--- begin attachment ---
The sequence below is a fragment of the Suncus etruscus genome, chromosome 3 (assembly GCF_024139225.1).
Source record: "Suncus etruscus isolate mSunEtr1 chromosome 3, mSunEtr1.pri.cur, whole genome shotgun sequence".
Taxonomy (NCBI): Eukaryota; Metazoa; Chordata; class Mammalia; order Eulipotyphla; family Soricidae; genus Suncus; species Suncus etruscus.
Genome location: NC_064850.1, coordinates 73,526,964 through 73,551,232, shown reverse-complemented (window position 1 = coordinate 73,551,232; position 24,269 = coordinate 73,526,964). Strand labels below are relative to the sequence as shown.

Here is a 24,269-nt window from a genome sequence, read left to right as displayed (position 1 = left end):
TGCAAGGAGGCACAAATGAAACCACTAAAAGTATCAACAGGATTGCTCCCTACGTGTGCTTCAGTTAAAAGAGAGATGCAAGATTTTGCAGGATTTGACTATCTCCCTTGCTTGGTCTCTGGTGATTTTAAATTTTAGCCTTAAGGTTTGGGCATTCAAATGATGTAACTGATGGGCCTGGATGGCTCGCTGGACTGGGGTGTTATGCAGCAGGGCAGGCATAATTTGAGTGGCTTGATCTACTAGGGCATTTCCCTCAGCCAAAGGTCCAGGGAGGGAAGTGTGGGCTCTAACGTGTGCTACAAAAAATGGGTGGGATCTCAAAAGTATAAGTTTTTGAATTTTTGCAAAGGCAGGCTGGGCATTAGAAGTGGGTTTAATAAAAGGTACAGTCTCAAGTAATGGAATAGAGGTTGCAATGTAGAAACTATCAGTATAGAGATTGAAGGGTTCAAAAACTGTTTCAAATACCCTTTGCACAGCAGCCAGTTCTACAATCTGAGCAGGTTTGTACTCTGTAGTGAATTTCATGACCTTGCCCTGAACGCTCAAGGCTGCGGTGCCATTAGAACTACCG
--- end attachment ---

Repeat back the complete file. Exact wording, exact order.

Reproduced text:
The sequence below is a fragment of the Suncus etruscus genome, chromosome 3 (assembly GCF_024139225.1).
Source record: "Suncus etruscus isolate mSunEtr1 chromosome 3, mSunEtr1.pri.cur, whole genome shotgun sequence".
Taxonomy (NCBI): Eukaryota; Metazoa; Chordata; class Mammalia; order Eulipotyphla; family Soricidae; genus Suncus; species Suncus etruscus.
Genome location: NC_064850.1, coordinates 73,526,964 through 73,551,232, shown reverse-complemented (window position 1 = coordinate 73,551,232; position 24,269 = coordinate 73,526,964). Strand labels below are relative to the sequence as shown.

Here is a 24,269-nt window from a genome sequence, read left to right as displayed (position 1 = left end):
TGCAAGGAGGCACAAATGAAACCACTAAAAGTATCAACAGGATTGCTCCCTACGTGTGCTTCAGTTAAAAGAGAGATGCAAGATTTTGCAGGATTTGACTATCTCCCTTGCTTGGTCTCTGGTGATTTTAAATTTTAGCCTTAAGGTTTGGGCATTCAAATGATGTAACTGATGGGCCTGGATGGCTCGCTGGACTGGGGTGTTATGCAGCAGGGCAGGCATAATTTGAGTGGCTTGATCTACTAGGGCATTTCCCTCAGCCAAAGGTCCAGGGAGGGAAGTGTGGGCTCTAACGTGTGCTACAAAAAATGGGTGGGATCTCAAAAGTATAAGTTTTTGAATTTTTGCAAAGGCAGGCTGGGCATTAGAAGTGGGTTTAATAAAAGGTACAGTCTCAAGTAATGGAATAGAGGTTGCAATGTAGAAACTATCAGTATAGAGATTGAAGGGTTCAAAAACTGTTTCAAATACCCTTTGCACAGCAGCCAGTTCTACAATCTGAGCAGGTTTGTACTCTGTAGTGAATTTCATGACCTTGCCCTGAACGCTCAAGGCTGCGGTGCCATTAGAACTACCG